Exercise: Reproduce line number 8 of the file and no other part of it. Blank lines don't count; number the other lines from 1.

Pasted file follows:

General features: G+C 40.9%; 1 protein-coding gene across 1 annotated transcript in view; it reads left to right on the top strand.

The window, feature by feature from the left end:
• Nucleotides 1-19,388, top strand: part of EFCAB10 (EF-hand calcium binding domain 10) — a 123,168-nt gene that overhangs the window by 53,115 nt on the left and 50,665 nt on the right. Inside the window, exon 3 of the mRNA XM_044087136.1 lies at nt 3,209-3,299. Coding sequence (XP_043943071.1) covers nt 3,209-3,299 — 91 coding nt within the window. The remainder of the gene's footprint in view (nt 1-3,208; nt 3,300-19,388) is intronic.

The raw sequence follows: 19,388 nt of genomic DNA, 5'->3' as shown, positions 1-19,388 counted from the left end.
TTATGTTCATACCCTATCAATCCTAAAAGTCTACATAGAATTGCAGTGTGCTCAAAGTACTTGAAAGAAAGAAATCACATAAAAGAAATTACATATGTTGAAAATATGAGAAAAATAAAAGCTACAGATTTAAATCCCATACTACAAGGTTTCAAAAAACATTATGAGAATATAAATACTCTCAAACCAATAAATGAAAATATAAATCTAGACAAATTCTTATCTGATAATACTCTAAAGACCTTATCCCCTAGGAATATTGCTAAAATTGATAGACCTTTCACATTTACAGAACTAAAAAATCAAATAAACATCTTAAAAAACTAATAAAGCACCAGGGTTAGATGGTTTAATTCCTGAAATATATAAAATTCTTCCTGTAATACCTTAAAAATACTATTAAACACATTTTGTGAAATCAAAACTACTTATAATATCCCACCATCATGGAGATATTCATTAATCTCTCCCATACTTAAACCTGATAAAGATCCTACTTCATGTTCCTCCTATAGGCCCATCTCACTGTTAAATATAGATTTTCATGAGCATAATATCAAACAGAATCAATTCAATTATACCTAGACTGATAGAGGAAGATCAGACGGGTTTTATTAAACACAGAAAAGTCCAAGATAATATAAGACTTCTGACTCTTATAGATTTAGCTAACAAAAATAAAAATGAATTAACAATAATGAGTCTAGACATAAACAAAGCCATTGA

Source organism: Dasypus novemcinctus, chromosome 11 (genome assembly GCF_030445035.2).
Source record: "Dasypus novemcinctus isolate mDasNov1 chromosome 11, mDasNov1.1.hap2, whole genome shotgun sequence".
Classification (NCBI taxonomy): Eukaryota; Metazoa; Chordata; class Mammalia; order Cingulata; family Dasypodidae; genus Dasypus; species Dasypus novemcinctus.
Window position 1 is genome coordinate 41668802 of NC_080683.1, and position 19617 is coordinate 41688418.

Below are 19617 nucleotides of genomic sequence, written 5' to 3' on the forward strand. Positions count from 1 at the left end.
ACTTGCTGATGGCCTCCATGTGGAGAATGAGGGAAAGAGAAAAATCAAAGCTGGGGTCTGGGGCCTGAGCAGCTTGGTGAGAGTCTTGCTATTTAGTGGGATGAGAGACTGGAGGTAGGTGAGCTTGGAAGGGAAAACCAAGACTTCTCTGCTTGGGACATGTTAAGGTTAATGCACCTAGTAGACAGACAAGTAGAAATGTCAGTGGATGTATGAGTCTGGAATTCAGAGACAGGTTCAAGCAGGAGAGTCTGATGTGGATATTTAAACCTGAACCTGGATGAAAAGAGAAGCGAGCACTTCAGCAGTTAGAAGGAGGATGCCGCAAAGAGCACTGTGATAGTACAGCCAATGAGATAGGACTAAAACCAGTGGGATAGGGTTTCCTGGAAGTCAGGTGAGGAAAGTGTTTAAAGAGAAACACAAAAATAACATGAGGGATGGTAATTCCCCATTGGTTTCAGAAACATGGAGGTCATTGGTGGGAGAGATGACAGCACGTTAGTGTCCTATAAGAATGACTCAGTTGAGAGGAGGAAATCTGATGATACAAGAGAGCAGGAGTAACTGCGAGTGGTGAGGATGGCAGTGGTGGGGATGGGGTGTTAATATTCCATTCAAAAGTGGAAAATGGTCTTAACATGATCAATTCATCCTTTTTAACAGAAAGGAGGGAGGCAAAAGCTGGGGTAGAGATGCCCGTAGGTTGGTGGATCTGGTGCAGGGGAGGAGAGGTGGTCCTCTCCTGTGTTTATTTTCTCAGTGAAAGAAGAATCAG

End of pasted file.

Classification (NCBI taxonomy): Eukaryota; Metazoa; Chordata; class Mammalia; order Cingulata; family Dasypodidae; genus Dasypus; species Dasypus novemcinctus.